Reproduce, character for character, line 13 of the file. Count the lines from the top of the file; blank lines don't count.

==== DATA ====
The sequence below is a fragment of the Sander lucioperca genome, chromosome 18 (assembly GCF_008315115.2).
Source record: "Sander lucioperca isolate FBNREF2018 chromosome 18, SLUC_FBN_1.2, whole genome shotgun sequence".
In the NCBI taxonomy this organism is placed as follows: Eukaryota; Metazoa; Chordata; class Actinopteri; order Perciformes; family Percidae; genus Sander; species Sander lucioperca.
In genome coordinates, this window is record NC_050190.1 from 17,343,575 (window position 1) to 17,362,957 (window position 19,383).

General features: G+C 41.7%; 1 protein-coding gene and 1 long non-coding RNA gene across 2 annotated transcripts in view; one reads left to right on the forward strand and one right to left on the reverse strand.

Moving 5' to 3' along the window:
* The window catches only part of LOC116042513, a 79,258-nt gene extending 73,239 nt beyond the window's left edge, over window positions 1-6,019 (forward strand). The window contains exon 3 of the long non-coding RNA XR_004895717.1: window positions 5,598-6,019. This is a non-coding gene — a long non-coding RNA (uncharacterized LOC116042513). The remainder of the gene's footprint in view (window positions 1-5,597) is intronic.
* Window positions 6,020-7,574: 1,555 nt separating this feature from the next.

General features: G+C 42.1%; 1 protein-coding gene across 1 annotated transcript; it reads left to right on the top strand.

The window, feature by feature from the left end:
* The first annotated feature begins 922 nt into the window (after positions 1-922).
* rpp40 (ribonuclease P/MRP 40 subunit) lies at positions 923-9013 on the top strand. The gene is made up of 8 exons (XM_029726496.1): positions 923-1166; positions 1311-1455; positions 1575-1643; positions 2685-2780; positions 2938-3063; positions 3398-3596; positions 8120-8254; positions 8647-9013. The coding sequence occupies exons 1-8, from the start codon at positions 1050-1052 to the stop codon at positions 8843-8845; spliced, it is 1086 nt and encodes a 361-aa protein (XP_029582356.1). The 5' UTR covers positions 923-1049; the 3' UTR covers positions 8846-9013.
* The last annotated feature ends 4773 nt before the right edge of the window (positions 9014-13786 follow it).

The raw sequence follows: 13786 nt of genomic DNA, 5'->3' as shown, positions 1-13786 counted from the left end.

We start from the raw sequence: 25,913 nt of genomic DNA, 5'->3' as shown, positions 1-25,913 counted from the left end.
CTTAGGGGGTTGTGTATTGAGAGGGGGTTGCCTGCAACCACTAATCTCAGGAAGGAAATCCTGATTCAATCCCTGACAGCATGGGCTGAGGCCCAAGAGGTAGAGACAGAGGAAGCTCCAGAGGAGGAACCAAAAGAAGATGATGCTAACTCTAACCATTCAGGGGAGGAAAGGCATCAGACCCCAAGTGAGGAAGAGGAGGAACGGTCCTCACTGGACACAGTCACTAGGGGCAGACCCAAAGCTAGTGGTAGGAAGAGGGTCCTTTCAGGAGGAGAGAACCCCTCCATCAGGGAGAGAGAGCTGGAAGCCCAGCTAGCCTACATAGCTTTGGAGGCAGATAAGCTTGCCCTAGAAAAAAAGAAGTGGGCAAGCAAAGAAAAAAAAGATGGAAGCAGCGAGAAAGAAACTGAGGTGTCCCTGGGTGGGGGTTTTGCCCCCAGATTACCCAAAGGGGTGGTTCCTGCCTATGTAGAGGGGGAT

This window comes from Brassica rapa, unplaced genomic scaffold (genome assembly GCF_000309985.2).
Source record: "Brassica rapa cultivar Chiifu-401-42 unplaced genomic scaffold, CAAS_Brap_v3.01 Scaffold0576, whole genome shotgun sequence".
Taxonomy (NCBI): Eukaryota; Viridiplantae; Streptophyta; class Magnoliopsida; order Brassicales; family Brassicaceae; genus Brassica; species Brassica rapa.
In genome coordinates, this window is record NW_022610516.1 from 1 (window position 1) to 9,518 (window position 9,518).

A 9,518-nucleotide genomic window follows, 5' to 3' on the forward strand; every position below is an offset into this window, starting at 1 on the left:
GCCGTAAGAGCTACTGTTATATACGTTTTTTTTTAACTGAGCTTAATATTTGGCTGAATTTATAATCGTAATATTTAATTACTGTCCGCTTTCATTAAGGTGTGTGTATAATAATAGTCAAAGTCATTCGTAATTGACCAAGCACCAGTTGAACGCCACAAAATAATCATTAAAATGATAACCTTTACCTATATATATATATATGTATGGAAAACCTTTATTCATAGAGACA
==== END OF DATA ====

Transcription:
* The last annotated feature ends 4773 nt before the right edge of the window (positions 9014-13786 follow it).